Turn Bud Light’s “Controversial” Super Bowl Ads into Profits Using This Lucrative Strategy

Last year, Nick Foles led the Philadelphia Eagles to victory in Super Bowl LII after he threw for 373 yards, tossed three touchdowns, and even caught his own in a trick-play – making for one of the most exciting Super Bowls in history.

But on March 13, he’ll become a free agent.

For all we know, he could be taking a different team to 2020’s Super Bowl. And NFL fans are hoping that if he does, he’ll play another exciting one – he won’t have to do too much to beat this year’s game.

You see, the Super Bowl between the Patriots and the Rams had the lowest ratings that the past decade has seen.

Not only was it New England’s third Super Bowl win in five years, but it was a game run by the defense – with only one touchdown in the last quarter. It’s safe to say it was a bit different than Foles’ game.

There’s no doubt that the 13 – 3 score made the game less-than-interesting…

But the commercials were a different story.

Especially a series of ads from Anheuser-Busch InBev that slighted competitors, erupting into an unexpected controversy that sparked anger from multiple parties.

And it could end up causing investors to lose a staggering amount of money…

Due to Anheuser-Busch InBev’s controversial ads, one of the biggest beer producers in the U.S. has decided to drop out of a multimillion-dollar national ad campaign aimed towards boosting the broader beer category.

You see, the beer industry has been struggling. In 1999, beer’s share of the U.S. alcohol market was around 56%. Today, that number is down to around 45.5%, as younger consumers are turning more to wine and spirits.

To combat this, some of the country’s biggest beer producers – AB InBev, Molson Coors Brewing, Heineken, and Constellation Brands – decided to team up to create the campaign – before the divisive Bud Light ads, that is…

If you don’t recall the controversial ads – or aren’t a football fan and didn’t watch the Super Bowl – then let me refresh your memory.

Basically, Anheuser-Busch InBev, the company that sells Bud Light products, accused rivals Coors Light and Miller Light of brewing their beers with corn syrup.

The commercials were set in medieval times, and showed a massive wooden barrel of corn syrup that was mistakenly brought to the Bud Light Castle. Bud Light tried to deliver the barrel to both the Coors Light Castle and the Miller Light Castle, as they brew their beer with corn syrup and Bud Light does not.

Now, the term “corn syrup” makes viewers think of the infamously bad-for-you high fructose corn syrup that’s known for its contribution to the obesity epidemic. But corn syrup is different when it’s used in fermentation – meaning that when it’s in beer, corn syrup isn’t all that bad for you.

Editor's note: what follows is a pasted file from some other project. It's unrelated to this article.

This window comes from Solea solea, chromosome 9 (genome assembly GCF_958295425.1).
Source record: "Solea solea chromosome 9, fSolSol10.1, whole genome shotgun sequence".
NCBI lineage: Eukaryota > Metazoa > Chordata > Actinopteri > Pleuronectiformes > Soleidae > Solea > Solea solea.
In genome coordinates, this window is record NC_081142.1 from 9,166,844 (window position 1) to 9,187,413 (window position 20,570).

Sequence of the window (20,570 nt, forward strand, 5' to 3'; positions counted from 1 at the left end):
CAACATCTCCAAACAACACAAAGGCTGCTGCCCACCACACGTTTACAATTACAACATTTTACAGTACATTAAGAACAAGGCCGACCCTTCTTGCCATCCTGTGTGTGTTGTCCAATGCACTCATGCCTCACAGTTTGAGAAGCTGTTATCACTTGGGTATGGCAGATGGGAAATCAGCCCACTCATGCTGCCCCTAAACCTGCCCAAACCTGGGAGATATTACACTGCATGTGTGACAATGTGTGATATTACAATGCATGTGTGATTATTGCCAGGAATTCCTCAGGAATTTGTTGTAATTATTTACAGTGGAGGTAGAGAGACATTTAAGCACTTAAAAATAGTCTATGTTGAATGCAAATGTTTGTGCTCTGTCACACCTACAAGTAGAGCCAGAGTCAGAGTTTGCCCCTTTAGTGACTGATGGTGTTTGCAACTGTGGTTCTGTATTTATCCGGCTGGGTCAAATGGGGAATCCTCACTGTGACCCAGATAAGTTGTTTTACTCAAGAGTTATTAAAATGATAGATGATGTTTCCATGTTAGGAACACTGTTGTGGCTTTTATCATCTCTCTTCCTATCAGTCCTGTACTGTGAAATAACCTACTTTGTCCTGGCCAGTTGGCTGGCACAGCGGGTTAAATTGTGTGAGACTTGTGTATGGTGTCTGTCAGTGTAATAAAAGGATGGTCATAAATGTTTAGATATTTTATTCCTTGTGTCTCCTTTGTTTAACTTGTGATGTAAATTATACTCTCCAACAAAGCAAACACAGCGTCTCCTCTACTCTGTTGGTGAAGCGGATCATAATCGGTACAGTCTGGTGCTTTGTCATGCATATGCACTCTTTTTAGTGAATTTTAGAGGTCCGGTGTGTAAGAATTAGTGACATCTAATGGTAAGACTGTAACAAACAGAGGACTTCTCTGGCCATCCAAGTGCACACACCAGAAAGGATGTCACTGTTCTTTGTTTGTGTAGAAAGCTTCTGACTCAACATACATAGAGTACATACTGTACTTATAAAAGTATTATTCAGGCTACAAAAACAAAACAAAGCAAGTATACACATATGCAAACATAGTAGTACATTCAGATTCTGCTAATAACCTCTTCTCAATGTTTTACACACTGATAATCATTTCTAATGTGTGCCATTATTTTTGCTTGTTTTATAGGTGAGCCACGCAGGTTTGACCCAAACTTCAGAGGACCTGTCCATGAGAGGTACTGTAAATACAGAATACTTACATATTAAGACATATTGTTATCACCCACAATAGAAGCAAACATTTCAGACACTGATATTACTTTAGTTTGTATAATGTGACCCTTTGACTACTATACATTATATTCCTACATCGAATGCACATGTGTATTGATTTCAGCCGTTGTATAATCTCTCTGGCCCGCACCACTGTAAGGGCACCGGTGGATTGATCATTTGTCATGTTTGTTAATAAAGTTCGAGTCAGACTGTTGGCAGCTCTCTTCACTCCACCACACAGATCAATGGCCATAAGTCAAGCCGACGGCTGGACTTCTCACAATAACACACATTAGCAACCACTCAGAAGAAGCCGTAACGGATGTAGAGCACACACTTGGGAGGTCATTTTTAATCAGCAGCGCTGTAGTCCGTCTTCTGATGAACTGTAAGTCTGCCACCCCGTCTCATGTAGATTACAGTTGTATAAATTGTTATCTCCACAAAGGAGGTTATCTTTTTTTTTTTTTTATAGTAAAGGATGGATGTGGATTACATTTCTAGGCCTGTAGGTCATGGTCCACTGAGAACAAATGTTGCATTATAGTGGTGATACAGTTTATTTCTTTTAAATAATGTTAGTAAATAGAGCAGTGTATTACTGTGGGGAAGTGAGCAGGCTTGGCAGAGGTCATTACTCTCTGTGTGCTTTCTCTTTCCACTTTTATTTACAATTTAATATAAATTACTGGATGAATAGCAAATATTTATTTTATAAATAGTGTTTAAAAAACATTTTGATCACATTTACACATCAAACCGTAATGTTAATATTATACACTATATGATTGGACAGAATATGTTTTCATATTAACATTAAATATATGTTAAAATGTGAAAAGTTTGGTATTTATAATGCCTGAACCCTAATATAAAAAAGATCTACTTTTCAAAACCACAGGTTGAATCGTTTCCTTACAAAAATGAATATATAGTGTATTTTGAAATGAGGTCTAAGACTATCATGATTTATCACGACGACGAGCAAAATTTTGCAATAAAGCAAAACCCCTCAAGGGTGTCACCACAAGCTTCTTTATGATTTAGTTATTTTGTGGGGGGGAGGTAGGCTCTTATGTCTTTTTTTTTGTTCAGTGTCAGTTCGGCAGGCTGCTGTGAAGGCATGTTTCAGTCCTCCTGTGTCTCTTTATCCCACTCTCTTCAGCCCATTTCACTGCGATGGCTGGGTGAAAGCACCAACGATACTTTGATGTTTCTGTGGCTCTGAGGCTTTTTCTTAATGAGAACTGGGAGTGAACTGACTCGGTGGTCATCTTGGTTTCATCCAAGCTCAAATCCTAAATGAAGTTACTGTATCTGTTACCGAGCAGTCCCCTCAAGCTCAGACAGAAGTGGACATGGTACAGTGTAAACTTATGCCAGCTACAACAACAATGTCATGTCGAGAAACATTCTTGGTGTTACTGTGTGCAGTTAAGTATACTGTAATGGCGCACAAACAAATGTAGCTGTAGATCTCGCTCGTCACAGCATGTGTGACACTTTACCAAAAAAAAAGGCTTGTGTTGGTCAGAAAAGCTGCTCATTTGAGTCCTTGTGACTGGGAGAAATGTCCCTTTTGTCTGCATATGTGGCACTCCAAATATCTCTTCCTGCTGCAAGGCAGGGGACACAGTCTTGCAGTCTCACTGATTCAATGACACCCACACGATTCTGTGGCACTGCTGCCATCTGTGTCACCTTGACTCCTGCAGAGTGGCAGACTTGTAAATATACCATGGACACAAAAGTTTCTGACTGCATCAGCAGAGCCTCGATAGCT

These damaging claims by Bud Light ended up sparking anger from corn farmers, who felt the ads undermined their hard work.

Maybe less surprising, they also upset MillerCoors…

Causing them to back out of the alliance for the multimillion-dollar national ad campaign.

Their COO, Pete Marino, explained:

“Obviously since Anheuser-Busch used the largest marketing platform in the United States to demonize the beer category, we’ve decided to put that work on pause.”

“That work” has been in the works for over 18 months, and it was planning to boost beer sales worldwide. Without MillerCoors, one of the biggest producers of beer in the U.S., the campaign could crash and burn. And without the campaign, beer sales are at risk to fall even lower than they already have, as consumers continue to choose other alcoholic beverages instead…

Causing investors in the market to lose money – and fast.

But what if I told you that instead of losing money, there is a way to profit off of this campaign’s failure? You can make money just as fast as most investors will lose money when the market starts to drop…

And that’s with a method I call “flipping stocks.”

Now when you hear the term “flipping,” you likely thought of flipping houses.

While that’s a great way to make some extra cash for some, I sure don’t want to waste all my time doing physical labor for months on end.

Plus, house flips always seem to come with unexpected problems and costs.

But when you flip a stock, you can make a ton of cash with minimal effort.

I’m talking you can make $30,000, $40,000, even $50,000 a month in extra cash.

This method offers amazing versatility that you can use in a variety of ways so you can profit from the markets, no matter if they’re up, down, or sideways. And in times of high market volatility, “flipping stocks” can act as an “escape” from the uncertainties of traditional investing methods.

It’s a revolution that’s taking Wall Street by storm… and folks, if you aren’t in, you are missing out.

I’ve laid out all the details right here, including how you can make money whether the stock price moves up or down, why flipping stocks has few competitors, and how you could have made $31,724.54 a month flipping stocks.

Everything you need to know is right here.

Good trading,

Tom Gentile

America’s #1 Pattern Trader

P.S. Short on time? Click here for a special quick look into why I like to flip stocks – and why you should start immediately.

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